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Nanoparticle encapsulated lipopeptide conjugate of antitubercular drug isoniazid: in vitro intracellular activity and in vivo efficacy in a Guinea pig model of tuberculosis.

Abstract

Considering that Mycobacterium tuberculosis (Mtb) can survive in host phagocytes for decades and currently applied drugs are largely ineffective in killing intracellular Mtb, novel targeted delivery approaches to improve tuberculosis chemotherapy are urgently needed. In order to enhance the efficacy of a clinically used antitubercular agent (isoniazid, INH) a novel lipopeptide carrier was designed based on the sequence of tuftsin, which has been reported as a macrophage-targeting molecule. The conjugate showed relevant in vitro activity on Mtb H37Rv culture with low cytotoxicity and hemolytic activity on human cells. The conjugate directly killed intracellular Mtb and shows much greater efficacy than free INH. To improve bioavailability, the conjugate was encapsulated into poly(lactide-co-glycolide) (PLGA) nanoparticles and tested in vivo in a guinea pig infection model. External clinical signs, detectable mycobacterial colonies in the organs, and the histopathological findings substantiate the potent chemotherapeutic effect of orally administered conjugate-loaded nanoparticles.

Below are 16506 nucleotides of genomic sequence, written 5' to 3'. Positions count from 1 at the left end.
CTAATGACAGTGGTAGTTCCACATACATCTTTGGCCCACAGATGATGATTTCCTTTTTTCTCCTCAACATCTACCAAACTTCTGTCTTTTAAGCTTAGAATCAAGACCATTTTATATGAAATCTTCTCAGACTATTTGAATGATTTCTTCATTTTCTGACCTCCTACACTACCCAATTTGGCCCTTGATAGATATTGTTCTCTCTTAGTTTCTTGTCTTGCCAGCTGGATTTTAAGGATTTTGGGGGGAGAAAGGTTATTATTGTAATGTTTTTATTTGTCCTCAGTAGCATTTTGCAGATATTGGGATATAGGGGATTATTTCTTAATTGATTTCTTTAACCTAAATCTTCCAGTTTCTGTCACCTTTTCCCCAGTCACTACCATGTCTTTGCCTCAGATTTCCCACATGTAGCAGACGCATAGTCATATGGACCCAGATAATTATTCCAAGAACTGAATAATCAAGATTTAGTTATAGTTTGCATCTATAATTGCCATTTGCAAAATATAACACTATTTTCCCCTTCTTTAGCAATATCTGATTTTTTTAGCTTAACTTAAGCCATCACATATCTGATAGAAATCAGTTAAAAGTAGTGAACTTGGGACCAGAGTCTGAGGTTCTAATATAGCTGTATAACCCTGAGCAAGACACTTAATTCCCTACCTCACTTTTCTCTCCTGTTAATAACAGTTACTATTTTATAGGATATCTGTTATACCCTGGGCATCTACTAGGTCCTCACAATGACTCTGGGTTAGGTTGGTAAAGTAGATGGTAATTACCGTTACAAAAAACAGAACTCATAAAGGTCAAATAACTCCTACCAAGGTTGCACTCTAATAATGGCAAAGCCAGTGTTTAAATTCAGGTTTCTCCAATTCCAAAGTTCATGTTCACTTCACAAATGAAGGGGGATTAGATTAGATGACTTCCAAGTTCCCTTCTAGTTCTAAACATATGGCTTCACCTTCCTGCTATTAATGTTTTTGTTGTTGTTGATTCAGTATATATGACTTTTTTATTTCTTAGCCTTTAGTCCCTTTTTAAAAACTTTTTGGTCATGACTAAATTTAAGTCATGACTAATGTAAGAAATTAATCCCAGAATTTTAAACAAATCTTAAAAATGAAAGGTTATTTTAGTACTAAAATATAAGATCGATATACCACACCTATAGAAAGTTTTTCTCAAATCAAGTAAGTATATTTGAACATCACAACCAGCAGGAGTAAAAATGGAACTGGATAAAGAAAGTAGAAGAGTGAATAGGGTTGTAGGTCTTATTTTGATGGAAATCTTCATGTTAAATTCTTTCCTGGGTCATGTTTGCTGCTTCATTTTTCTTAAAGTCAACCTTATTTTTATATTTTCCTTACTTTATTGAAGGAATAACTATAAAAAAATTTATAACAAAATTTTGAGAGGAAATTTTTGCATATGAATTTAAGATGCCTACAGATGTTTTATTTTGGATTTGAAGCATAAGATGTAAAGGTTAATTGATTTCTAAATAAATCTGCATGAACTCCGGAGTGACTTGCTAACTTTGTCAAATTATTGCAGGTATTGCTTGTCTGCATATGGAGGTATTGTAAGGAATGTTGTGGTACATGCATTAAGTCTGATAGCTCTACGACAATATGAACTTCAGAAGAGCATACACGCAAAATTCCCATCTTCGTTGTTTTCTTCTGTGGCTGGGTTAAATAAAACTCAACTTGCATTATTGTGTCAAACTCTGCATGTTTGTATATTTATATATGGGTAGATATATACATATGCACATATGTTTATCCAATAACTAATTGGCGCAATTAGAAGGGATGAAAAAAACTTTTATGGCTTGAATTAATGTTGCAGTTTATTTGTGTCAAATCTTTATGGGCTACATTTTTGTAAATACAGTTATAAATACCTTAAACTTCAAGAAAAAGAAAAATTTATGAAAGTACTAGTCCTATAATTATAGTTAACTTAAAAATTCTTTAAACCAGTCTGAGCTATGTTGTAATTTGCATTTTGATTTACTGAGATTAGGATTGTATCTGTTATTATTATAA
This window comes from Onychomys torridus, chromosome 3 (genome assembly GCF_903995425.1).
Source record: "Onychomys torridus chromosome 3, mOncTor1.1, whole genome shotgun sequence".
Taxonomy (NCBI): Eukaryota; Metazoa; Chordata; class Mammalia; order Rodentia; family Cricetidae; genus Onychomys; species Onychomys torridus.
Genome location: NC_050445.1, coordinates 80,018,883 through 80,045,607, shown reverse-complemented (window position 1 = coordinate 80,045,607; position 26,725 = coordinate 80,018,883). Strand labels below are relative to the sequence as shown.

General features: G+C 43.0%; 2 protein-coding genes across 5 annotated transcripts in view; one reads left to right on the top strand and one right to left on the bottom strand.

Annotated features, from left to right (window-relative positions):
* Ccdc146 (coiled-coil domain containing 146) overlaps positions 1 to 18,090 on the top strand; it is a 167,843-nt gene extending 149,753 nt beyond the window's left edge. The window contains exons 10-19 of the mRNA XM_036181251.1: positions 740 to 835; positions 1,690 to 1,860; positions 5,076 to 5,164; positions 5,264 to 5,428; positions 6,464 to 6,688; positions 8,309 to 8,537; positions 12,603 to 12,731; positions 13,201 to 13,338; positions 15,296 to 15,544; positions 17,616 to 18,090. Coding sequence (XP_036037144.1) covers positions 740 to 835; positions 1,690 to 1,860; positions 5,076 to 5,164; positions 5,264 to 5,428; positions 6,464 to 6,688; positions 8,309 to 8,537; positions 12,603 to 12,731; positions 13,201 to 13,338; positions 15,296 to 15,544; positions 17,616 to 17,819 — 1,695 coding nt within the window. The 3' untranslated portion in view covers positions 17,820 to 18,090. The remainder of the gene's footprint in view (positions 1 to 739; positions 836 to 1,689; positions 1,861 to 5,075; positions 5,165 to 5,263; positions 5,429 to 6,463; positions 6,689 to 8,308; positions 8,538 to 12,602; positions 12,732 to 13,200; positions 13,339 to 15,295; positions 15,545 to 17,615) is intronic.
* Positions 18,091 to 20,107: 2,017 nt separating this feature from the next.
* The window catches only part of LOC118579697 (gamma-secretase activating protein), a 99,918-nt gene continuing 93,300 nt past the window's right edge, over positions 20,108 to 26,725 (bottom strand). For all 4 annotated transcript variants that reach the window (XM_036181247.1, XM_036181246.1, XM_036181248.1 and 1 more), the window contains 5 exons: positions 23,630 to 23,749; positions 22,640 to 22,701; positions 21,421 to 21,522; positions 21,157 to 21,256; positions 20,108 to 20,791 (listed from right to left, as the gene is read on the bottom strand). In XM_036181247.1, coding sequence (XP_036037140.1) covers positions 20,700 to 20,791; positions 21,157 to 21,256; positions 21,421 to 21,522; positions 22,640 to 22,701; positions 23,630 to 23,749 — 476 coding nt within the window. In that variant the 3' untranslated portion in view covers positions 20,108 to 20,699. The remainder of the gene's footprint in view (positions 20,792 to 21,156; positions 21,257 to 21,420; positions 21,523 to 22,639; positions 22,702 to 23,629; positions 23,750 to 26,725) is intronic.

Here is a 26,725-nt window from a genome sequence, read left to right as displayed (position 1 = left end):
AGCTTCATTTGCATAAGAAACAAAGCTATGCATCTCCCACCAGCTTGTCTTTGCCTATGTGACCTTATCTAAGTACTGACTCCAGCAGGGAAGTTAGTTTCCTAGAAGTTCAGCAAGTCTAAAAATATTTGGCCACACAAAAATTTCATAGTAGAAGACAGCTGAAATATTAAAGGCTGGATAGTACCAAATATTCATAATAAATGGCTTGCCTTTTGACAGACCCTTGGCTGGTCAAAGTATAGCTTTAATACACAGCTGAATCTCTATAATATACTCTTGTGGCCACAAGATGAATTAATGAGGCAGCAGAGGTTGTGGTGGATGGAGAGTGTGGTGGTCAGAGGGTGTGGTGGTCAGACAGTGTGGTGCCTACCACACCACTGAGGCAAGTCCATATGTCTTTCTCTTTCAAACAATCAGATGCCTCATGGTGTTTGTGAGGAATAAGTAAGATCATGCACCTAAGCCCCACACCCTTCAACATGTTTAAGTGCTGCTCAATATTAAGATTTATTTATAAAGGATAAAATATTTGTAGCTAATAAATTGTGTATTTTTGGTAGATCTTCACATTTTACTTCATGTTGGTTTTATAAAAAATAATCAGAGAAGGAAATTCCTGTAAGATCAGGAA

Authors: Horváti K, Bacsa B, Kiss E, Gyulai G, Fodor K, Balka G, Rusvai M, Szabó E, Hudecz F, Bősze S.
Journal: Bioconjug Chem.;25:2260-8
Year: 2014
PubMed: Find in PubMed